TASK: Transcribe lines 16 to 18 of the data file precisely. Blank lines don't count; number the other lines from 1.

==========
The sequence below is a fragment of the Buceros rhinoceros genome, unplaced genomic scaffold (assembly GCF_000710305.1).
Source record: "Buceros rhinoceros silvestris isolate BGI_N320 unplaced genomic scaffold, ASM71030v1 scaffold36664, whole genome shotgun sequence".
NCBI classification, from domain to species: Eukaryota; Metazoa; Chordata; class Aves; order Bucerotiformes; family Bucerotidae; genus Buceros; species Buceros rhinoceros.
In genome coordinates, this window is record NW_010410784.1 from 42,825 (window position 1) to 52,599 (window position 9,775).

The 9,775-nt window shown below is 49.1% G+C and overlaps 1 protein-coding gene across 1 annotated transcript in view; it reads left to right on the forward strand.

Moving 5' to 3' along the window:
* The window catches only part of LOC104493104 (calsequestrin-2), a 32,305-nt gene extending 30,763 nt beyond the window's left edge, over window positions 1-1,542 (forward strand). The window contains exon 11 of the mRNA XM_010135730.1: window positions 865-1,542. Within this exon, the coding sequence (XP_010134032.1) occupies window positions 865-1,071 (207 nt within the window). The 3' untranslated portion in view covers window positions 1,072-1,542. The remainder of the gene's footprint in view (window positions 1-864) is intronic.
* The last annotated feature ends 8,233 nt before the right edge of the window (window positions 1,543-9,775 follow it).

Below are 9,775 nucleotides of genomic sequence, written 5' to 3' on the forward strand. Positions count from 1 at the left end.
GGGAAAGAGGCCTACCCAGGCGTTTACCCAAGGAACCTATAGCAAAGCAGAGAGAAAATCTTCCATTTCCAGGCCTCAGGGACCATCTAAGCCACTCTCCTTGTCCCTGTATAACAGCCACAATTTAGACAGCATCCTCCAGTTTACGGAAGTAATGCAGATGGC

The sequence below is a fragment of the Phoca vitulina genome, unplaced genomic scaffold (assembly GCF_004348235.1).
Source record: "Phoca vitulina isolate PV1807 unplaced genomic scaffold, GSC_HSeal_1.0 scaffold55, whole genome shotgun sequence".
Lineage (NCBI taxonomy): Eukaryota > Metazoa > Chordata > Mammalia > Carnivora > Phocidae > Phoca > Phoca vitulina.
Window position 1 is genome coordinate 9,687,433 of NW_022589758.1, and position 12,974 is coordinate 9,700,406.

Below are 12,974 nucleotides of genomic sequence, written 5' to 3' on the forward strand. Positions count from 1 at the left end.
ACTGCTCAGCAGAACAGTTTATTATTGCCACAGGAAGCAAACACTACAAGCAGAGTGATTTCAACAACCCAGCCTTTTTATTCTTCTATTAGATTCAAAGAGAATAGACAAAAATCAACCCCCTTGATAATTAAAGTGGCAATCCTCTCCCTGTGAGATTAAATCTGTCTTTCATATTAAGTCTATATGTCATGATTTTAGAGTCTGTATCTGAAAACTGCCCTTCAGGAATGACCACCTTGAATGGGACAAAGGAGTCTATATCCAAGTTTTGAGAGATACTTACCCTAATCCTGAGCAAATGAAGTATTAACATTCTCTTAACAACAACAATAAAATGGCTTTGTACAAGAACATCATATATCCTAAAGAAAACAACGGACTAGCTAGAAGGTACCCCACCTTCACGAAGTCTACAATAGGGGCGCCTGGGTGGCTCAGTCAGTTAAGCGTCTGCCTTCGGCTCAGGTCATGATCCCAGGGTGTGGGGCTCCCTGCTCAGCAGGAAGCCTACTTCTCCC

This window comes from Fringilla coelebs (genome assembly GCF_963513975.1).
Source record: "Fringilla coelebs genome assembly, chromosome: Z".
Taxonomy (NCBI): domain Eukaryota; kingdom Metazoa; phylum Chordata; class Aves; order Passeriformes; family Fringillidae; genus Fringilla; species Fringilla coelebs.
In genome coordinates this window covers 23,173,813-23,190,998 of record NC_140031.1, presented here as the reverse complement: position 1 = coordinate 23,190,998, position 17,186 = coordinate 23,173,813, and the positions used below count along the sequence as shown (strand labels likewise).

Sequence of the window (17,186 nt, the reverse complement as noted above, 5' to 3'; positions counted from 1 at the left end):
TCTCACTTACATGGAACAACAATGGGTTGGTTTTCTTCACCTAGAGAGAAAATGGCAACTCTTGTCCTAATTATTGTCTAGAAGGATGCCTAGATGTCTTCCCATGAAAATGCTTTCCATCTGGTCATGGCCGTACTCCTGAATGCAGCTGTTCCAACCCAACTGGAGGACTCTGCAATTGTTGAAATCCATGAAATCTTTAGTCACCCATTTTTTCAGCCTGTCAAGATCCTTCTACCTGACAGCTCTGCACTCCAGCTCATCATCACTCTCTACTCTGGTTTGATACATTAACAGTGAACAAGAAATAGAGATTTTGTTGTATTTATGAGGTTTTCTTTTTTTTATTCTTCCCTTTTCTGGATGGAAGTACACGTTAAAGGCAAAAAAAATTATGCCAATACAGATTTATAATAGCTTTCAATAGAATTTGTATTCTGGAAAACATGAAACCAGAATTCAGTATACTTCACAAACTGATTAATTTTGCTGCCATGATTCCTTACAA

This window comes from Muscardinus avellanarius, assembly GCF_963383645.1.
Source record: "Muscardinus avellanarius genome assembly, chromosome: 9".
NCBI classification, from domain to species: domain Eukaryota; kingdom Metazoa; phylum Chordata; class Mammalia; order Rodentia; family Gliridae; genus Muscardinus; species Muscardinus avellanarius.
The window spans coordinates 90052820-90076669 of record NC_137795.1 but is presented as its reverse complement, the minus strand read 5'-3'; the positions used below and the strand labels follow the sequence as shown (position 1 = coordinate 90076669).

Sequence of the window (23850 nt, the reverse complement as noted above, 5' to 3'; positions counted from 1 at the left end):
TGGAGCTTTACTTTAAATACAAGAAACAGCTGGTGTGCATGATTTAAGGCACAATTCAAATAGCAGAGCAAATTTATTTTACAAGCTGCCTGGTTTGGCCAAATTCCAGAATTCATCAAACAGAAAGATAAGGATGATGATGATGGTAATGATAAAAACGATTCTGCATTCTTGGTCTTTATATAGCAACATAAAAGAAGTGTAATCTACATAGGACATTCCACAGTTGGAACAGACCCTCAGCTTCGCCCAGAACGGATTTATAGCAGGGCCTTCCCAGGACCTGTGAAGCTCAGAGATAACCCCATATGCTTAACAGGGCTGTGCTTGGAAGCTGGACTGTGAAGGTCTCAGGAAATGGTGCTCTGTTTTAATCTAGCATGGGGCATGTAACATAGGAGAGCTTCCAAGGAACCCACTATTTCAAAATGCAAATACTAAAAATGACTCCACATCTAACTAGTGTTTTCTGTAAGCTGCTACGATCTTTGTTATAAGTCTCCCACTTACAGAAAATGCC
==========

ACTGCTCAGCAGAACAGTTTATTATTGCCACAGGAAGCAAACACTACAAGCAGAGTGATTTCAACAACCCAGCCTTTTTATTCTTCTATTAGATTCAAAGAGAATAGACAAAAATCAACCCCCTTGATAATTAAAGTGGCAATCCTCTCCCTGTGAGATTAAATCTGTCTTTCATATTAAGTCTATATGTCATGATTTTAGAGTCTGTATCTGAAAACTGCCCTTCAGGAATGACCACCTTGAATGGGACAAAGGAGTCTATATCCAAGTTTTGAGAGATACTTACCCTAATCCTGAGCAAATGAAGTATTAACATTCTCTTAACAACAACAATAAAATGGCTTTGTACAAGAACATCATATATCCTAAAGAAAACAACGGACTAGCTAGAAGGTACCCCACCTTCACGAAGTCTACAATAGGGGCGCCTGGGTGGCTCAGTCAGTTAAGCGTCTGCCTTCGGCTCAGGTCATGATCCCAGGGTGTGGGGCTCCCTGCTCAGCAGGAAGCCTACTTCTCCC

This window comes from Fringilla coelebs (genome assembly GCF_963513975.1).
Source record: "Fringilla coelebs genome assembly, chromosome: Z".